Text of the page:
The Church of England only has itself to blame over women bishops fiasco

With more delays likely, it's already a byword for doublethink and procrastination.

Rowan Williams spoke on Sunday of "a corner into which the church has backed itself and out of which we are trying to get." He needn't have been so modest. The corner to which he was referring was created by himself and his fellow bishops when they inserted an unexpected new clause into legislation for women bishops after it had already been passed by the overwhelming majority of Church of England dioceses, but before it could be debated by the General Synod, which is currently meeting in York. 

The bishops' aim may have been to reassure diehard opponents of the change that they would still have a place in a church that fundamentally disagreed with their stance. The most significant effect of the clause, however, was to antagonise supporters of women bishops so much that many threatened to vote against the legislation rather than see women appointed on terms they considered "second class". Opponents of the change welcomed the amendments, which would give parishes the right to be looked after by a male bishop who shared their views about the ordination of women, but not sufficiently to persuade most of them to vote for it.

It now looks increasingly likely that no decision will be made either way, after the Synod's steering committee adopted a motion to adjourn the debate until November, by which time the bishops may have been persuaded to withdraw their amendments. This would be a success for the campaign group Women and the Church (WATCH) which has collected 5,000 signatures for a petition demanding the postponement. It would also be a humiliation for the bishops. But it would also a huge anti-climax, and it won't do much for the image of a church already a byword for doublethink and procrastination. Four months may not be long when set against almost two thousand years of Christian history, or even the twelve years that have passed since the Church began the process that was supposed to end with the consecration of the first female bishop next year or the year after. But it creates an impression of disarray at the top and factionalism lower down, an impression that may not be so far from the truth.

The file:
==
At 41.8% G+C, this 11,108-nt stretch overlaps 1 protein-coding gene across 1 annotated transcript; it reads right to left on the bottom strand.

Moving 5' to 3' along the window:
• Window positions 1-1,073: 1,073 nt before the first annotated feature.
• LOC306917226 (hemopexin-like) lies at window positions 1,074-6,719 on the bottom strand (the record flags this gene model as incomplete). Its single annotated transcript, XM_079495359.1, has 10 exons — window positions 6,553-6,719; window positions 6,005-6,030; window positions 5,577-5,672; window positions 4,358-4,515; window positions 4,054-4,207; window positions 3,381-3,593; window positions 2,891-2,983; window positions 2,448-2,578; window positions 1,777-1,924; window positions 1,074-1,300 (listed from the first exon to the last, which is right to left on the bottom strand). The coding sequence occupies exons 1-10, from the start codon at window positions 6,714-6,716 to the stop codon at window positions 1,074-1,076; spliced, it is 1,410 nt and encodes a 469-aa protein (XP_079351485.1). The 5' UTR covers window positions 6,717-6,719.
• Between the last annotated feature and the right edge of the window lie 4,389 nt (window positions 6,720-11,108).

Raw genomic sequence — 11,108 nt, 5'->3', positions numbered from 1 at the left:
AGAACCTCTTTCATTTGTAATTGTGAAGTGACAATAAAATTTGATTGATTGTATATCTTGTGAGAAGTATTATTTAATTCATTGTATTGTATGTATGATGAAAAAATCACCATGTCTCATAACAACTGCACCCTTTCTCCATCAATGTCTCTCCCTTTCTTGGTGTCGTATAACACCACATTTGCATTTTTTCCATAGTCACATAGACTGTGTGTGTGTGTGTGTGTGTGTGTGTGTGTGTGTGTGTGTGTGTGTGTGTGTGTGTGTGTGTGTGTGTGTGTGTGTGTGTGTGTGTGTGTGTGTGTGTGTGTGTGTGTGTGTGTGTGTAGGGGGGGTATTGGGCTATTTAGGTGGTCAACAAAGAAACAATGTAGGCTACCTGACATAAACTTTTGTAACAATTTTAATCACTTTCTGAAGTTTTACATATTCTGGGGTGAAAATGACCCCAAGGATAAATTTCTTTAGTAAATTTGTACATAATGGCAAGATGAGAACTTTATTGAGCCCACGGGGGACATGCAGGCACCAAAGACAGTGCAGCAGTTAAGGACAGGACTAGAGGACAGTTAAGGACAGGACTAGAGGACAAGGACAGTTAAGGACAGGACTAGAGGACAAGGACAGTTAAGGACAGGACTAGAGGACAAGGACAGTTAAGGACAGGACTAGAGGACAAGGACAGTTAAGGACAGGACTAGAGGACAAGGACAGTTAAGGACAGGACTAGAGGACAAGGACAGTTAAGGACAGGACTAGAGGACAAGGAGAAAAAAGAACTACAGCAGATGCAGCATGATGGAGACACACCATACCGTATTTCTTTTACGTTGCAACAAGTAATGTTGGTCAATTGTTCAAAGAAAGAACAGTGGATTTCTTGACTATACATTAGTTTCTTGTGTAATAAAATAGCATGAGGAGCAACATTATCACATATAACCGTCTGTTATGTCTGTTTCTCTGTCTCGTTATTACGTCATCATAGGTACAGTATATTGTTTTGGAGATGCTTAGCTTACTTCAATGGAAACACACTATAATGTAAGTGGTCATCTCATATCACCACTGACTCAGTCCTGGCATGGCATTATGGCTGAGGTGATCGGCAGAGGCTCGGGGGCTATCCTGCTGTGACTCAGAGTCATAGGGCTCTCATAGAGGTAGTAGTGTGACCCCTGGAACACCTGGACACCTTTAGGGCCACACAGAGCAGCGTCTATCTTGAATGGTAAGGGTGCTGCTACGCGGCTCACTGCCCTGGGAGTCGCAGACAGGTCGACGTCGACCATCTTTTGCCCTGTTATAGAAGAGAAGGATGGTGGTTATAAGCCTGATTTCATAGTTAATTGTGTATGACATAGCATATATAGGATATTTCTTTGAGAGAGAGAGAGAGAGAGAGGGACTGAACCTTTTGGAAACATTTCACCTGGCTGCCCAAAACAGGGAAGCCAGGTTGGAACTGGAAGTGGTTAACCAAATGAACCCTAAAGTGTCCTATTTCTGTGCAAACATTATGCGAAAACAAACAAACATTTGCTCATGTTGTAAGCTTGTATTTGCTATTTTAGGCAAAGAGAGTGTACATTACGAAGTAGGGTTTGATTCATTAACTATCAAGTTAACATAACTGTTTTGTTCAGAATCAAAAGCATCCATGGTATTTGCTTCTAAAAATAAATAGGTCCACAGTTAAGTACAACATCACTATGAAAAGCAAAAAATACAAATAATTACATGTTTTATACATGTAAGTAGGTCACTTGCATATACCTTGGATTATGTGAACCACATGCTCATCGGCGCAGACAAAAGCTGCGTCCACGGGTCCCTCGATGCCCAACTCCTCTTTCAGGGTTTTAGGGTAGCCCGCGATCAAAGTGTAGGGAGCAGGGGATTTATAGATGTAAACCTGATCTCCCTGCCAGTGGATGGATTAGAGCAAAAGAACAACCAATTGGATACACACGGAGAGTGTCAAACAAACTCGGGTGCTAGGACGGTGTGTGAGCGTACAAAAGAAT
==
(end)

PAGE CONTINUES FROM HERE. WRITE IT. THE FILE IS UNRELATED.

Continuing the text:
The problem stems, ultimately, from a deep-seated but unrealisable commitment to unity, if not of heart then at least of body. You might think that no compromise is possible between those who regard the failure of the Church of England to have women bishops is an embarrassing case of institutionalised sexism and those who believe that the Bible, or church tradition, forever rules it out. But this is a church that prides itself on being broad and non-dogmatic and has a peculiar horror at the idea of splits. It's a family that wants to stay together, even if it doesn't always pray together. In a very real sense, as clerics like to say, it wants to have its cake and eat it.

For Williams, the dilemma must be especially acute. He personally supports women bishops, and passing the legislation would make a fitting legacy for his tenure at Canterbury, now entering its final months. But time and again he has subordinated his private convictions – some would say principles – to the goal of keeping the Church of England, and the wider Anglican communion, in one piece. He was in typically ambivalent mood on Friday, telling bishops and clergy that he "longed to" see women wearing mitres, indeed that the Synod needed "to proceed as speedily as we can" towards a conclusion. But he equally "longed" to see provision for those Anglicans who hadn't yet accepted (and probably never will) the creation, or indeed theological possibility, of women as bishops. He is now discovering, perhaps not for the first time, where such irreconcilable longings can lead.